Monday, February 17, 2020

Disgardium-4: Resistance by Dan Sugralinov

Disgardium by Dan Sugralinov
Book 4: Resistance

Release - April 29, 2020

Prologue. Taranis

All of Vermillion could be seen from the tower roof. City of the brave and the stubborn, as the local councilor Westwood put it when he greeted Taranis.
City! Taranis spat.
His spit evaporated as soon as it touched the red-hot roof. Only an inwinova who had never seen the megapolises could call Fort Vermillion a city.
Taranis, a level three hundred and thirty-six scout from the Children of Kratos preventer clan, had seen real cities. Not counting real life, he’d spent most of his time in Darant, performing a thorough investigation of the Commonwealth capital’s fleshpots. He’d had the chance to see the Empire’s Shak as well. But both capitals cowered before Kinema, the main city of the Goblin League on Bakabba. It would take more than one lifetime to sample all the forbidden pleasures there.
The green-skinned little creatures were born traders. No trivial middlemen who knew where to buy and who to push their wares on, no. The goblins had a sixth sense for what any intelligent creature needed, be they a dull-witted minotaur, an aristocratic vampire or a poor craftsman from the most distant pit of northern Latteria, and they offered them what they wanted. And if anyone had ever had a need for a type of object, then it could be found in Kinema.

Like, for example, this Far-Seeing Visor, a unique dwarven spyglass bought on the private markets in Kinema. Using it, you could not only see everything within two miles in the very finest detail — you could also identify it. The system showed the names and levels of mobs, players and NPCs only if you focused your view on an object nearby. With the Far-Seeing Visor, everything far away was always nearby.
Taranis took a swig of his flask of Leprechaun’s Vigor — a coffee with a generous share of the strongest dwarven liquor. His shift was ending. Darin, the clan’s other scout, should show up at any moment to take up his post.
Yesterday, when Nergal the Radiant sent out his call to arms for war against the Sleeping Gods, preventer scouts like Taranis flooded into all the frontier settlements. True, they were making do without the leaders of the top clans — they were probably already sipping expensive cocktails on the beaches of Jumeirah in preparation for tomorrow’s Distival. There the fate of Dis players would be decided, alliances destroyed and created, deals for billions of gold made…
Taranis had planned to go there at first too, but changed his mind. He couldn’t get into the closed events — he hadn’t achieved anything outstanding in the game yet, and nor did he have a personal invitation. And hanging around in the crowd with the trash fans? To Nether with that.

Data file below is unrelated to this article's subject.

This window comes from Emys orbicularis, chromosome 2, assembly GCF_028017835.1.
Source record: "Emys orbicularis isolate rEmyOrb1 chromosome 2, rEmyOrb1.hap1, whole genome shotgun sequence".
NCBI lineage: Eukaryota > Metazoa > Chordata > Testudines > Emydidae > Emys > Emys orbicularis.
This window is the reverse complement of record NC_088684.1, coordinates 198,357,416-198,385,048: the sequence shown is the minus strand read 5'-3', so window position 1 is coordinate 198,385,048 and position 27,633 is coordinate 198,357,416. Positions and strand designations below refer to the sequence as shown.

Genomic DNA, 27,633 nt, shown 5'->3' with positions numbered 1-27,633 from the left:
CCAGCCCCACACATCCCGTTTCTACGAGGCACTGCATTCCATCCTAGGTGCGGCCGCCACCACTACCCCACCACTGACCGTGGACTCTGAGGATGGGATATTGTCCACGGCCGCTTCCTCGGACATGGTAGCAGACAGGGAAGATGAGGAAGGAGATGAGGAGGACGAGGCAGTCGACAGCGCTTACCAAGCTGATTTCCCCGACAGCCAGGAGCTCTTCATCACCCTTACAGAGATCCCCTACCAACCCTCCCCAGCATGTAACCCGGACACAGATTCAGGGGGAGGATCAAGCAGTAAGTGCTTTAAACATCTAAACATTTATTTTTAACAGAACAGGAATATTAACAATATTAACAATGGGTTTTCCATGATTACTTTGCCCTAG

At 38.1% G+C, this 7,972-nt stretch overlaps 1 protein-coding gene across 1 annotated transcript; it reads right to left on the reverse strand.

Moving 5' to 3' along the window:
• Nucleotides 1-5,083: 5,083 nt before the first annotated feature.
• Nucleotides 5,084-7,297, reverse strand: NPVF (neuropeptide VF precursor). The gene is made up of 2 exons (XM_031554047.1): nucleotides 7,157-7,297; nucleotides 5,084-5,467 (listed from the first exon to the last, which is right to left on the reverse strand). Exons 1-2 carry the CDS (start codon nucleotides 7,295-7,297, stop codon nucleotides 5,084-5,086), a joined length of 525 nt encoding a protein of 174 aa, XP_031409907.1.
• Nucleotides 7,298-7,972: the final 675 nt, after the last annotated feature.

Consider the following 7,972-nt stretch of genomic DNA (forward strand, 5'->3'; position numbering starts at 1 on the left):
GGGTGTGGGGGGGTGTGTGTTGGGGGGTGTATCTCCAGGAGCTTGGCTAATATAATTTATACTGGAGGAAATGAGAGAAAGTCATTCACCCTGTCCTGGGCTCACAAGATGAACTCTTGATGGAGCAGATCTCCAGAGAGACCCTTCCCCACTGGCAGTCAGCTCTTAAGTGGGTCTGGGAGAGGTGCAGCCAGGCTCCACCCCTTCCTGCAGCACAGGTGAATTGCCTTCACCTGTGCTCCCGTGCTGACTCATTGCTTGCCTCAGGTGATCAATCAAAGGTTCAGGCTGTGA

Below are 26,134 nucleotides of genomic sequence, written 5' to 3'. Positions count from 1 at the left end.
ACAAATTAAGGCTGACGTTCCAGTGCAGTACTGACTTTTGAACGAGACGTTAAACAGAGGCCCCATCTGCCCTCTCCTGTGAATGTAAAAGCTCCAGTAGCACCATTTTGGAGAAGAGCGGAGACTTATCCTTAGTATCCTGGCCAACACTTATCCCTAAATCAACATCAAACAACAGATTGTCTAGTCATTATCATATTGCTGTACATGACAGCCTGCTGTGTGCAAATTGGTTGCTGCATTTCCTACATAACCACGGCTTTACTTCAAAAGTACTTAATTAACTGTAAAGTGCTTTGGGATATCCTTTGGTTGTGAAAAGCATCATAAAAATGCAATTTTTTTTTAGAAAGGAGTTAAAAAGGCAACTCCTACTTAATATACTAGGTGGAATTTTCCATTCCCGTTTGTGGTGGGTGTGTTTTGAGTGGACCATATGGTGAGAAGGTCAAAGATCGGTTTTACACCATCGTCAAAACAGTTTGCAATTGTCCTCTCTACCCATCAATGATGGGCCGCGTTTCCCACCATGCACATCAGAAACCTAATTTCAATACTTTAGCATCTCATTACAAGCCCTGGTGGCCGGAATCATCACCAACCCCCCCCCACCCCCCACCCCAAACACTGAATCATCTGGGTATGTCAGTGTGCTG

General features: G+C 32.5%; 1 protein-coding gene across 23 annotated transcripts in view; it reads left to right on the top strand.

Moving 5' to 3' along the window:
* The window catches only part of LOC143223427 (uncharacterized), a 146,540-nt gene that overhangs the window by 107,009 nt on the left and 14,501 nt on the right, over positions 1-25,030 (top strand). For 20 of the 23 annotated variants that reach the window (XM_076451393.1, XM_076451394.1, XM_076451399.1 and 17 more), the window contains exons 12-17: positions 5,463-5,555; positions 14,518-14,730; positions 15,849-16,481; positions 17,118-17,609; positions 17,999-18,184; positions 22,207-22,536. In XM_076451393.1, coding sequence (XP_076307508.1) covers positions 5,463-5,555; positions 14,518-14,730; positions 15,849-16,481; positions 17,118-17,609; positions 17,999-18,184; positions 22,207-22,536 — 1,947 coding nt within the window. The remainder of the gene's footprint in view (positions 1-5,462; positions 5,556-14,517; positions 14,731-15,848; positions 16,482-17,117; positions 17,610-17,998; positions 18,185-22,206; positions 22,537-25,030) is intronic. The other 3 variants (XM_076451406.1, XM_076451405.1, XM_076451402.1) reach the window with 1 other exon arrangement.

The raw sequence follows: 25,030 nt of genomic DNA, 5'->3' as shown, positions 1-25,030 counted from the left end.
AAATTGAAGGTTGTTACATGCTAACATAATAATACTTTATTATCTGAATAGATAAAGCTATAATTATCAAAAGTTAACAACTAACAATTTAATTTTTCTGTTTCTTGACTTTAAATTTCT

Vermillion, a dusty Commonwealth fort full of narrow streets, ever covered in sand, was waking up. It was three or four hours after dawn — the best time for activity. The heat was at its least scorching, the debuff relatively merciful. Just the time for forays out into the Lakharian Desert. Groups of players — mostly raids, but occasionally there were small squads of resource collectors — moved out beyond the frontier. Individual points ranged out like a fan — clan scouts. Top players in gleaming legendaries sat astride fearsome mounts, their greeting roars and shrieks echoing throughout the locality.
Taranis noticed that the groups were getting far more serious than they had been three days ago when he first got there. The instant the wave of notifications sped through Dis to declare the first kill against Sharkon, every self-respecting clan sent observers to the frontier.
Yesterday, Vermillion even became the most popular spot in Dis as the fort closest to the temple of the Sleeping Gods. Clans were rushing to create a base for the coming assault. Private and group portals were too expensive to transport large numbers of people, so all the top clans were building stationary portals: workers swarmed around the fortress walls erecting clan portals. The rest had reason to stay awake too: herb collectors rooted through the desert under the protection of battle stars, stocking up on reagents for powerful potions; special hunting brigades roamed in search of prey; kitchen workers stayed up for their third day straight to feed so many visitors. Merchants filled the market to bursting and all the prices shot up, including for adult entertainment. Vermillion was too small for such an influx of visitors, and being there without a roof over your head was a death sentence.
Taranis’s clan, the Children of Kratos, was considered the strongest in Dis not for its strength or achievement points. The Children could hardly compete in that regard with the Travelers, Azure Dragons, Modus, Excommunicado or Widowmakers. But if real-world influence was the metric, the Children had no equal. They were all citizens of at least class C, the cream of society, hand-picked aristocracy, members of the richest families, children of rulers of individual regions and of the global government alike.
Twenty-nine-year-old Taranis Ward, named after the Celtic god of thunder, tried to live up to his name. His father led a department that dealt with non-citizen Zones, his mother managed secret projects at the UN, his uncle… Almost everyone in Taranis’s family was in the ‘platinum hundred’ — thus were called the first hundred thousand of the planet’s most significant citizens.
Taranis found his path in Dis. By the rule of blood unity, if someone in a family had particularly high status, some of their privileges extended to their closest relatives: parents and children. That suited Taranis.